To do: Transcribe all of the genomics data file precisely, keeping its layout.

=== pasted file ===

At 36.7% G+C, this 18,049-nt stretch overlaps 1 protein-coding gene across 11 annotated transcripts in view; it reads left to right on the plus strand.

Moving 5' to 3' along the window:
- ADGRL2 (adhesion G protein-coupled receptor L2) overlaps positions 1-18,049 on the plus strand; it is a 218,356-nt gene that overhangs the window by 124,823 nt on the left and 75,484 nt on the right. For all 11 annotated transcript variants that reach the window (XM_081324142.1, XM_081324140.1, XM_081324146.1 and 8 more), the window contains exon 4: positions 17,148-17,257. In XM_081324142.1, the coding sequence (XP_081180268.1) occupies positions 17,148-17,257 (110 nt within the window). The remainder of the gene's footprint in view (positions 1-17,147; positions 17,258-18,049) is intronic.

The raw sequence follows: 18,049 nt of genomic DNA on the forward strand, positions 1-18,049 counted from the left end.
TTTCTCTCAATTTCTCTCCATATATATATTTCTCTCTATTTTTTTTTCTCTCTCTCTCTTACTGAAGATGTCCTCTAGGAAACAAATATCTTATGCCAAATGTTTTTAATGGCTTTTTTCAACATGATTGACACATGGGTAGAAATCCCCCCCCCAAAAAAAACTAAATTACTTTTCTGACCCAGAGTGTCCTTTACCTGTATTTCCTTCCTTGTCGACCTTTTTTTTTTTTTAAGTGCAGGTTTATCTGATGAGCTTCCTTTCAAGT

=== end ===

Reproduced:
At 36.7% G+C, this 18,049-nt stretch overlaps 1 protein-coding gene across 11 annotated transcripts in view; it reads left to right on the plus strand.

Moving 5' to 3' along the window:
- ADGRL2 (adhesion G protein-coupled receptor L2) overlaps positions 1-18,049 on the plus strand; it is a 218,356-nt gene that overhangs the window by 124,823 nt on the left and 75,484 nt on the right. For all 11 annotated transcript variants that reach the window (XM_081324142.1, XM_081324140.1, XM_081324146.1 and 8 more), the window contains exon 4: positions 17,148-17,257. In XM_081324142.1, the coding sequence (XP_081180268.1) occupies positions 17,148-17,257 (110 nt within the window). The remainder of the gene's footprint in view (positions 1-17,147; positions 17,258-18,049) is intronic.

The raw sequence follows: 18,049 nt of genomic DNA on the forward strand, positions 1-18,049 counted from the left end.
TTTCTCTCAATTTCTCTCCATATATATATTTCTCTCTATTTTTTTTTCTCTCTCTCTCTTACTGAAGATGTCCTCTAGGAAACAAATATCTTATGCCAAATGTTTTTAATGGCTTTTTTCAACATGATTGACACATGGGTAGAAATCCCCCCCCCAAAAAAAACTAAATTACTTTTCTGACCCAGAGTGTCCTTTACCTGTATTTCCTTCCTTGTCGACCTTTTTTTTTTTTTAAGTGCAGGTTTATCTGATGAGCTTCCTTTCAAGT